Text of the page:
Thursday Thought-Self Help: A Whack on the Side of the Head

Years ago, in my incarnation as a local TV worker bee, I went to a conference for promotion and marketing types. I wasn’t really a promo person, but the TV station’s general manager decided that since I was a writer, I could do the station’s promo. I was also a smoker in those days. I didn’t know anyone at the conference, but struck up conversations with people in the smoking section of the lobby.  Net working with those folks was more valuable than the workshops.

I ended up with my very first laptop as a result of that conference (and when I left the station, I negotiated the laptop as part of my package). And I learned about A Whack on the Side of the Head.

The book isn’t self-help for personal or even profession growth in the traditional sense. There is no advice about how to manage your in box, your email, or delegating to your underlings (of if there is, the rest outweighs the arrogance). Instead, Whack is about learning to look at situations from another angle. Turning problems upside down, sideways, and inside out. Stretching the limitations of your creativity.

I rushed home and ordered the book and the Creative Whack Pack from Amazon.  The Whack Pack, according to my favorite on-line merchant, is going or has gone out of print. It’s a deck of cards using the methods/ideas from the book to assist in choosing a method to deal with your situation. Example: I just drew the SUBSTITUTE card. There is a small blurb, then the question: “What can you substitute?” The purpose is to not only get the reader to think outside the box, but in some cases, destroy the box.

The book is full of gems, such as “Sacred cows make great steaks.” (Richard Nicolosi, businessman), and “All art is a series of recoveries from the first line. The hardest thing to do is put down the first line. But you must.” (Nathan Olivera, artist).

The book is from 1983, so parts of it are dated, especially when it comes to technology, but the premises are sound. And I believe it has been updated and expanded.

 

 

MJ Monday-Meals: Cilantro Lime Quinoa

I had some leftover ingredients hanging out in my fridge and decided to combine them to see what I could come up with as a side dish for quesadilla night.

That’s about a cup of cooked quinoa, half a jalapeno, a lime and what I could salvage from a bunch of decaying cilantro.

First, I diced the jalapeno into tiny pieces.

Then I squeezed the room-temperature lime into the bowl. (I use a small tea strainer to keep out the pulp and seeds.)

After I’d wrung all the juice I could from the lime, I grated a little zest into the bowl.

And chopped the cilantro.

Voila! A simple side dish using ingredients about to rot in the refrigerator.

We ate it the next night with chicken quesadillas and it was surprisingly good.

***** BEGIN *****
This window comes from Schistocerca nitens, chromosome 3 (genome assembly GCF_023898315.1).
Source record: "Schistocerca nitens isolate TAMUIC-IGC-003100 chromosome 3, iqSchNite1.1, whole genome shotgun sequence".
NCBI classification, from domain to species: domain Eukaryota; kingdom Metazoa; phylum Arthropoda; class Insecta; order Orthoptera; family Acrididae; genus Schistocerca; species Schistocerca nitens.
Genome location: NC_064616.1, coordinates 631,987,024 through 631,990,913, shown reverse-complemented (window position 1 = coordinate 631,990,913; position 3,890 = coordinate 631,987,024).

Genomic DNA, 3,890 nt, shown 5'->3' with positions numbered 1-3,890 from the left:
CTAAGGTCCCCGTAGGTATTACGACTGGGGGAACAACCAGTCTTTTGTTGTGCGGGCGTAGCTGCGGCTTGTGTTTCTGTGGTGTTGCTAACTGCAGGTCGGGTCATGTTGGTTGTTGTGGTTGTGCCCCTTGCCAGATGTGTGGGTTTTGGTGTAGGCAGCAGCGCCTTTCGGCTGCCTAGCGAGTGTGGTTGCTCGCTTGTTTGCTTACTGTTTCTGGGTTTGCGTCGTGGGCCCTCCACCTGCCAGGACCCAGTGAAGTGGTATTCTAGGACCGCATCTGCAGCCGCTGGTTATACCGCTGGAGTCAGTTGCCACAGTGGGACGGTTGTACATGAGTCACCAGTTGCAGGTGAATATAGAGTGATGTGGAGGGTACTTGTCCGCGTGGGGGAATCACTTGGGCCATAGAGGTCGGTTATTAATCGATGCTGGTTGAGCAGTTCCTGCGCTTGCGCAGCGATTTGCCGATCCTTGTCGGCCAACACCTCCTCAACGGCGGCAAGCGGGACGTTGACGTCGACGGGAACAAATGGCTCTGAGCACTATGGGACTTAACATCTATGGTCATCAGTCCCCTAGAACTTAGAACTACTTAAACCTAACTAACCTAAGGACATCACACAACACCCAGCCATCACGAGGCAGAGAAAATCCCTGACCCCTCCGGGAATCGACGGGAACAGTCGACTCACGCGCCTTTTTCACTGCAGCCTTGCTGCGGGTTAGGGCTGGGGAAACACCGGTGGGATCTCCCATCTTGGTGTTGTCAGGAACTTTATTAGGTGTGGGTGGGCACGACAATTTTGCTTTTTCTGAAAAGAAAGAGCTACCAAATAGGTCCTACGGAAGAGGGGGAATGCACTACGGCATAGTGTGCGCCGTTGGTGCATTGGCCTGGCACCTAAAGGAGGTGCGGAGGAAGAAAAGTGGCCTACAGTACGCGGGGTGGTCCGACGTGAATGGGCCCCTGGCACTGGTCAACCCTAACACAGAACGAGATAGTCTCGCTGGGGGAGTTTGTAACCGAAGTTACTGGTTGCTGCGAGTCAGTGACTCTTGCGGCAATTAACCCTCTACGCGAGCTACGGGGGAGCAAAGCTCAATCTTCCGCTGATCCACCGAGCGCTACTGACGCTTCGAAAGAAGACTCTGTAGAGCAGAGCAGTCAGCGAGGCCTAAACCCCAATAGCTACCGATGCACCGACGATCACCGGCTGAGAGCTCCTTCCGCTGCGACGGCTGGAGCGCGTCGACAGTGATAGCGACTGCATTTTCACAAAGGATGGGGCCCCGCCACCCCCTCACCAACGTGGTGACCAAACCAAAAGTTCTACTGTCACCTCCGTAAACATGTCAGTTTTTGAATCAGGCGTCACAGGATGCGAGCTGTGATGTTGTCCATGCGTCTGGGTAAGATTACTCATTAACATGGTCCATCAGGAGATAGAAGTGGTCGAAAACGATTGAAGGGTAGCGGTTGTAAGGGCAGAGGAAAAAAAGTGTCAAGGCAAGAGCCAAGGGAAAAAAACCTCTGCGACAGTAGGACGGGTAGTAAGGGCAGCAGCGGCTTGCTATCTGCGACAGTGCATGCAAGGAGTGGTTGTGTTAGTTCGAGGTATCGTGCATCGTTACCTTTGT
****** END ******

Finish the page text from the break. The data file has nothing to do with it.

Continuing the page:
Office Update-July

I have made significant progress in my office reclamation/redo project. I completely cleared out the area in the hall where the printer and all the old RWRs sat.

Next, I tackled one of two bookcases belonging to my husband that reside in my space.

The book case hid behind the door, and was literally crammed to the ceiling.

Cleaning it off took an entire Saturday.  And yes, the shelves are warped. Replacing the bookcase isn’t in the budget right now.

The bookcase now resides in the hall where the old magazines and printer once took up space.  It took the good chunk of a Sunday afternoon to move all the books.

As the bookcase is not only taller, but more solid than the printer stand, it seems as if there is less room in hall, but that’s an optical illusion. The bookcase is actually narrower than the printer stand. It just takes some getting used, especially when coming out of our bedroom.

But it’s done!

MJ Monday-Manuscript: Character Backstory

A member of my local RWA chapter has started virtual write-ins several nights a week and on weekends. For some reason, this has jump started work on the manuscript.

I wrote a flash-back scene a couple of months ago. I love the scene. I think I did a great job on it. However, one of my critique partners doesn’t think I need it, that I can thread the outcome of the scene through the story. This scene shows the motivation behind the decisions one of the characters makes.

But did I write it because I as the author need it or because the story needed the info in a chunk?

If I do end up cutting the scene, I’ll send it to my newsletter subscribers as extra content.

There’s always an upside.

Thursday Thought: A Weird Moment

A couple of years ago, my husband and I (and maybe a chromo or two) were heading downstate.  We stopped for lunch at a major fast-food franchise. Nothing unusual.

We were sitting in a booth by a window, keeping an eye on our vehicle. What I saw next astounded me.

A big truck pulled into the parking lot. It was a cattle truck. The cows were mooing.

“Is that a cattle truck?” I asked my husband.

“At least we know the beef is fresh,” he replied.

Which is weird because I’ve always heard the burgers weren’t made from real meat.